Now, the Founder’s Day Festival attracts over 5,000 visitors to Dripping Springs every April. There are over 120 teams, all competing to place in the margarita, brisket, pork rib, salsa, chili, and the original chicken competitions, which are judged by the Dripping Springs Cook Off Club, originally created for the sole purpose of managing the competitions for the festival. Food vendors and arts-and-crafts booths pack the rest of the open space on the street. The traveling Mighty Thomas Carnival temporarily dwarfs City Hall at the west end of Mercer. Street dances go long into the night Friday and Saturday.

Jerry, the Founder’s Day impresario, would have no doubt loved to have this growth attributed to the success of the festival alone. But much of the credit is due to the rapid expansion of Austin, which is quickly encroaching the once still Hill Country.

Mercer Street lies one block over from U.S. Highway 290, where most of the traffic flows between Austin and Johnson City, Fredericksburg, and beyond. In the 1990s and early 2000s, this stretch of highway had a Dairy Queen, a Shell Gas Station with a Popeyes Louisiana Kitchen inside, and a Taco Bell. Even those few chains would have been a shock to Jerry, who passed away in 1989. When he moved to Dripping Springs, the town had 366 official residents. Ike remembers a feed store, a grocery store—which perished after the construction of HEB—a gas station, two restaurants, and the historic buildings supporting small businesses on Mercer. Since the last census in 2010, the town has grown to a population of 1,788.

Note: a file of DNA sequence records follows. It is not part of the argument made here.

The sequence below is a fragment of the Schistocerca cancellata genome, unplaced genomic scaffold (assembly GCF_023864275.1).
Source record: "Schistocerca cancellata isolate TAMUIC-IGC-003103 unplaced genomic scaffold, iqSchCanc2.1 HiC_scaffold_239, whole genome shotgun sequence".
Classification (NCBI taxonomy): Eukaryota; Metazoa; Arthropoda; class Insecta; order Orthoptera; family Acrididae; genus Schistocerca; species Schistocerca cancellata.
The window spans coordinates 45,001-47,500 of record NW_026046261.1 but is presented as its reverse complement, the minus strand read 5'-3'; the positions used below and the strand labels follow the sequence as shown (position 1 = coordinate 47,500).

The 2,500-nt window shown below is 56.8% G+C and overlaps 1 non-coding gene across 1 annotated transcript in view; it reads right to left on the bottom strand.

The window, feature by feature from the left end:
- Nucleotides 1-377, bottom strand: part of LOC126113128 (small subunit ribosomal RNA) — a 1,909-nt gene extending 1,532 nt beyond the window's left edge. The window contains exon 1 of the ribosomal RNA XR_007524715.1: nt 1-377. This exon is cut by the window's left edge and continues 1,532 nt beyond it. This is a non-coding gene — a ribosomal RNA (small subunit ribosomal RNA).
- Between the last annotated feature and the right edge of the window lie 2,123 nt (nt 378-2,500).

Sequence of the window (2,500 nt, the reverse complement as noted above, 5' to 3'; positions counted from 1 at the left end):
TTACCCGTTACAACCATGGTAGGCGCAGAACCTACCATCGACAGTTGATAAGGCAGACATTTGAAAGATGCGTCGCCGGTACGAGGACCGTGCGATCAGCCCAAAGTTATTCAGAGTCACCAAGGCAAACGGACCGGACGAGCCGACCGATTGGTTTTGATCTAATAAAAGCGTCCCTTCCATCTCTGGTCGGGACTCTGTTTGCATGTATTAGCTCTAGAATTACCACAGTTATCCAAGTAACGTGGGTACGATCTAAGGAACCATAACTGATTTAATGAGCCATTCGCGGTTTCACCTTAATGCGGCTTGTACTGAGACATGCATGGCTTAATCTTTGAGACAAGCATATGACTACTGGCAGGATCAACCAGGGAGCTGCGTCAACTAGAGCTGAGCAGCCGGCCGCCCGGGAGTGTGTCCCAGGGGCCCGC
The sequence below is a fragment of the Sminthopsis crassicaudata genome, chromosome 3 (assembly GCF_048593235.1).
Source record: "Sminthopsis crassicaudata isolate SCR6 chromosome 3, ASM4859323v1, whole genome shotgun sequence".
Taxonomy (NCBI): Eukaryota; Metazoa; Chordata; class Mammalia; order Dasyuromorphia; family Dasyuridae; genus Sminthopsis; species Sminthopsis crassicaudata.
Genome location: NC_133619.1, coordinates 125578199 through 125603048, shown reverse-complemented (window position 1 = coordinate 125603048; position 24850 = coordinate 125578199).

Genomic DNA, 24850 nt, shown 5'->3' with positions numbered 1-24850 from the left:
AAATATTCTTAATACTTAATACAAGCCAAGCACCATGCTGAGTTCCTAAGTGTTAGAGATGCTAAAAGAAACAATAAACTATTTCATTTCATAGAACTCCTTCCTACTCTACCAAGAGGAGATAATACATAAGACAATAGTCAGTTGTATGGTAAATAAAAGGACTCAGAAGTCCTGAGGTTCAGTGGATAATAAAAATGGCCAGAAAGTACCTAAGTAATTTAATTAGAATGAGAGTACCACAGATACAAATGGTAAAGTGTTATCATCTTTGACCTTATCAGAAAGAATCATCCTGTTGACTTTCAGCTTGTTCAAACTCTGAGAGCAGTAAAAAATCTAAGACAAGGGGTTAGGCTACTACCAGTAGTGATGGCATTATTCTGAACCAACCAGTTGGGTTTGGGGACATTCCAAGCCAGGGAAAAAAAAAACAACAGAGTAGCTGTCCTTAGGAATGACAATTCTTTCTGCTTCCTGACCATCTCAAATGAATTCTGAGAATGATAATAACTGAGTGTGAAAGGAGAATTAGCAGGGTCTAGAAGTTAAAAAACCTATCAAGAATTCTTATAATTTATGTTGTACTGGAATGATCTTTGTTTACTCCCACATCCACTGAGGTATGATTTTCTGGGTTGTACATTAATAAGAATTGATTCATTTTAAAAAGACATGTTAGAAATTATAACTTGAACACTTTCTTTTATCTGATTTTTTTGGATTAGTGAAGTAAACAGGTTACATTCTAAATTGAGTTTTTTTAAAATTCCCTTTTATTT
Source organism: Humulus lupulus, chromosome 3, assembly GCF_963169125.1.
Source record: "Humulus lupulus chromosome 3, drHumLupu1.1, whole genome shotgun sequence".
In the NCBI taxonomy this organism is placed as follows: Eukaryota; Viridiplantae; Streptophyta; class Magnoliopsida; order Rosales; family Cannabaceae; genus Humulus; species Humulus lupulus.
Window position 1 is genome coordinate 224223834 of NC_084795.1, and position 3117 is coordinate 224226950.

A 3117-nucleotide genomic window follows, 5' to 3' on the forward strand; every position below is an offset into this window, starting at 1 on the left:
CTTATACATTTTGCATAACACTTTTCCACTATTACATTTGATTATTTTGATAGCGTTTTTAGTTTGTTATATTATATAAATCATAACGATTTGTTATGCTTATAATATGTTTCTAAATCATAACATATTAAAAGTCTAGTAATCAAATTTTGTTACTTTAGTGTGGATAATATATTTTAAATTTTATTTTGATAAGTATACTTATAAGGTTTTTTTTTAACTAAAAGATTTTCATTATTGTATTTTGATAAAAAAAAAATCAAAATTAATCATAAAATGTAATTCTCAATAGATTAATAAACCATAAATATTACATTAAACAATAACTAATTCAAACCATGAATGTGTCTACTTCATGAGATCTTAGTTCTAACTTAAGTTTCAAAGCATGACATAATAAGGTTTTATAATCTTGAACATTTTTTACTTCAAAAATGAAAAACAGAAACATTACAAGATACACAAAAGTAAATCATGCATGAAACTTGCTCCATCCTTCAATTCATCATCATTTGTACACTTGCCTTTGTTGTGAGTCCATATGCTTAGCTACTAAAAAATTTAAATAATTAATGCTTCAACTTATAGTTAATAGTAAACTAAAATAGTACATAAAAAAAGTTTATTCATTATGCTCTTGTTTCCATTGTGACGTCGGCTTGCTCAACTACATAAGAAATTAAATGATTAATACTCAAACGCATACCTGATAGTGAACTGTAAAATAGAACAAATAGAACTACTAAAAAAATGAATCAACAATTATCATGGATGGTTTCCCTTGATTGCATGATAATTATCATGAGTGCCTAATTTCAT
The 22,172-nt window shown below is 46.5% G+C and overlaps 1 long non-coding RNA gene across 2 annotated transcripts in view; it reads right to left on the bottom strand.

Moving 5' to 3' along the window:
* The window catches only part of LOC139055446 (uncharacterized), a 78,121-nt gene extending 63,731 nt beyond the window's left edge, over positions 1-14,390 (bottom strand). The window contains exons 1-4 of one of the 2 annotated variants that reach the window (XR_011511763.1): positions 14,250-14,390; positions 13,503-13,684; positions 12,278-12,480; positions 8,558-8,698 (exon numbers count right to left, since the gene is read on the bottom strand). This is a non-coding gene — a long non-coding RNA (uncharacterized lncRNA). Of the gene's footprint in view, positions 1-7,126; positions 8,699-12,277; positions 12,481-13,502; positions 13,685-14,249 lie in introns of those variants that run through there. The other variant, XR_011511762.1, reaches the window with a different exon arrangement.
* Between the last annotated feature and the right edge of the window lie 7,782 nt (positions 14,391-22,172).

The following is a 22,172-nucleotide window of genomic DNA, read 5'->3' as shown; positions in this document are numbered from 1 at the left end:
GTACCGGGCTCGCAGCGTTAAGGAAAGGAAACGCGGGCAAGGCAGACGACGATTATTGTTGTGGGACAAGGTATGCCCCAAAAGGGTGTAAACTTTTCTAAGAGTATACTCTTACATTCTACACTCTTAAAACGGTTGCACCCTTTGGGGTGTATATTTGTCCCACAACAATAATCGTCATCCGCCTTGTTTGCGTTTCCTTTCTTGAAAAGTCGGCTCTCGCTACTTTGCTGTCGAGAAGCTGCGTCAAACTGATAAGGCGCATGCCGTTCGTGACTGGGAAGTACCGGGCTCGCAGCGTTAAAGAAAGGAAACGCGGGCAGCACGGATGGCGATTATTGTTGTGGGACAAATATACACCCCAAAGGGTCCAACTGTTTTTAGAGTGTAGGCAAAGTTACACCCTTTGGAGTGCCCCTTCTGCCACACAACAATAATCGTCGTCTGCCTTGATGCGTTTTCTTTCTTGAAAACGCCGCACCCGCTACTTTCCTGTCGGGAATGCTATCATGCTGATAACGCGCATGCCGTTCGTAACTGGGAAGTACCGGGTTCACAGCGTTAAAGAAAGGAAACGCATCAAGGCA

On its face, that count is hardly big potatoes. But the extraterritorial jurisdiction closing in on Dripping Springs is home to nearly 30,000 people—bearing part of the crush of people pouring into the Austin area who are willing to deal with an hour and a half commute. And that number’s only going up.

Seven master-planned communities have been developed in and around Dripping Springs. The first of its kind for the town, Belterra, is expanding to its limit of 2,000 homes. Its surrounding developments—Ledgestone, Highpointe, and Saratoga Hills—add over 1,500 properties. A few miles west of Belterra lies the newer Caliterra, a name that seems to cater to many of the transplants’ home state. Whereas Belterra and its developments lie in the extraterritorial jurisdiction, parts of Caliterra actually make it within Dripping Springs city limits. It joins Harrison Hills, Founder’s Ridge, and Arrowhead Ranch, which have all been built in the last three years, each of which has anywhere from 100 to 400 homes. Headwaters at Barton Creek, which just sneaks into the Dripping Springs city limits, has over 1,500 new homes, and Anarene Development, which will add 1,600 homes, is currently under construction.